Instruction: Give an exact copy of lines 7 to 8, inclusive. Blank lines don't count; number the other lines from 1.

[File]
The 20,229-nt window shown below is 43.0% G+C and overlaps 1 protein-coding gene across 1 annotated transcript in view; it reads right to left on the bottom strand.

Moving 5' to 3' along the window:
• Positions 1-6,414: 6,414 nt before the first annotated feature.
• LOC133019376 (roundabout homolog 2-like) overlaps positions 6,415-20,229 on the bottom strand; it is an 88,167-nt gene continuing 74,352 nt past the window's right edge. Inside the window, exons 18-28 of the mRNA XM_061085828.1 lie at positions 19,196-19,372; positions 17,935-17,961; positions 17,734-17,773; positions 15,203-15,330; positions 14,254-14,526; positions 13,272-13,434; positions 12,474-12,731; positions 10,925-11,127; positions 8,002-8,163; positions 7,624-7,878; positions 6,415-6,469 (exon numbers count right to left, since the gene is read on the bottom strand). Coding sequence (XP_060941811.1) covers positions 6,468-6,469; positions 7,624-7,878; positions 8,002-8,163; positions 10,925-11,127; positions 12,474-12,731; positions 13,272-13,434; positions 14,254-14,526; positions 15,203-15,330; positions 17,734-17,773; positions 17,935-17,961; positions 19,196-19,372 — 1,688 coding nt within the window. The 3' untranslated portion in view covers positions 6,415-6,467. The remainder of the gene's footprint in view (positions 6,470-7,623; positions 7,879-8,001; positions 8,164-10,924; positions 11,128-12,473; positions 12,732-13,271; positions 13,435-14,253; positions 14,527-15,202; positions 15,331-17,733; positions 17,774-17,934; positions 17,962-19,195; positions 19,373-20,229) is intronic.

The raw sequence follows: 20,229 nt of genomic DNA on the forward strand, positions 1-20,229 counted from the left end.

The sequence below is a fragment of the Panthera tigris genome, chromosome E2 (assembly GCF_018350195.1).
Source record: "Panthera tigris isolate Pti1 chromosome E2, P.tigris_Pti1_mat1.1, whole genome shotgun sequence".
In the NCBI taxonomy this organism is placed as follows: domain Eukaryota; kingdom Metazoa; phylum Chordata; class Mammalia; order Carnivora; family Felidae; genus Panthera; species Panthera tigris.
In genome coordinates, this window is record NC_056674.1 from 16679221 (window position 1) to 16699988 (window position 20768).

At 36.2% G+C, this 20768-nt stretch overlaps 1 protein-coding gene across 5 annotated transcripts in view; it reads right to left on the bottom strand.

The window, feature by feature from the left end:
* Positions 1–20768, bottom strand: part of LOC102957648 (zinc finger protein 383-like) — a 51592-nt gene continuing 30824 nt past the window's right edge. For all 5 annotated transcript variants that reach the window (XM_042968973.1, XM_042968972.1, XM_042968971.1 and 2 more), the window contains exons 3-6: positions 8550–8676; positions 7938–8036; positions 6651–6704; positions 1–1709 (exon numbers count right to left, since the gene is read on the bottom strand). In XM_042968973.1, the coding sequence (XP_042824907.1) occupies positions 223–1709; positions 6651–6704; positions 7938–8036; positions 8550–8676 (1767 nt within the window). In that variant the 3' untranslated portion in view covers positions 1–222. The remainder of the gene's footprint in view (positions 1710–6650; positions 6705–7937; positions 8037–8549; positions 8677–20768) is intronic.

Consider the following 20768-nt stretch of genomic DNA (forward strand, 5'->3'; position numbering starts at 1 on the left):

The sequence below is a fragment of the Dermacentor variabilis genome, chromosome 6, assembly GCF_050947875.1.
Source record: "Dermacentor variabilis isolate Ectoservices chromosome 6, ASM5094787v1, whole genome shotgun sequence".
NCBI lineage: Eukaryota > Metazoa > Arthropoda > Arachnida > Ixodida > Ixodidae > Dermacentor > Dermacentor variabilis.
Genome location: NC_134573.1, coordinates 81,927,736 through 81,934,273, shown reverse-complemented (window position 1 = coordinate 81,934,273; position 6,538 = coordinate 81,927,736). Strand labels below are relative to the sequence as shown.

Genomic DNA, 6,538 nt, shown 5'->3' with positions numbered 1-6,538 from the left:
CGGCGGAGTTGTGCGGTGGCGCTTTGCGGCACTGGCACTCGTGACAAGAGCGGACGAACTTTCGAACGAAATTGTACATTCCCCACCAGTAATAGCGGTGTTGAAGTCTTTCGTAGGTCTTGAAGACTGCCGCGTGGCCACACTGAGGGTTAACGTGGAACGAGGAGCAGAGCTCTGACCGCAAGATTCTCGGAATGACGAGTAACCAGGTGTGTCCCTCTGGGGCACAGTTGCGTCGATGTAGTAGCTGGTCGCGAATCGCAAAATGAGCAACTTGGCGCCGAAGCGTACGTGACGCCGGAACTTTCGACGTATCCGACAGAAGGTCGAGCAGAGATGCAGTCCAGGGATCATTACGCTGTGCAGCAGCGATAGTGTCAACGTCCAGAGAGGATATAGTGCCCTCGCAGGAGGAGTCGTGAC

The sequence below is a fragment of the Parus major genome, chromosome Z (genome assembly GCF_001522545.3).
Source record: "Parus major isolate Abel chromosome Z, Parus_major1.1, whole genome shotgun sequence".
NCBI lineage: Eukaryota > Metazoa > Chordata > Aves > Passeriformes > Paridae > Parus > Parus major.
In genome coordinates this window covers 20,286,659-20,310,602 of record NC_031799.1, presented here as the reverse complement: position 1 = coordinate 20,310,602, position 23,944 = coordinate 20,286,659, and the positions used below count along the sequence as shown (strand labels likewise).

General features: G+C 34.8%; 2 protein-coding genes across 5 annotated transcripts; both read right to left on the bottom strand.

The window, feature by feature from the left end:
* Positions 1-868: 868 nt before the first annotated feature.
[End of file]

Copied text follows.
Source record: "Panthera tigris isolate Pti1 chromosome E2, P.tigris_Pti1_mat1.1, whole genome shotgun sequence".
In the NCBI taxonomy this organism is placed as follows: domain Eukaryota; kingdom Metazoa; phylum Chordata; class Mammalia; order Carnivora; family Felidae; genus Panthera; species Panthera tigris.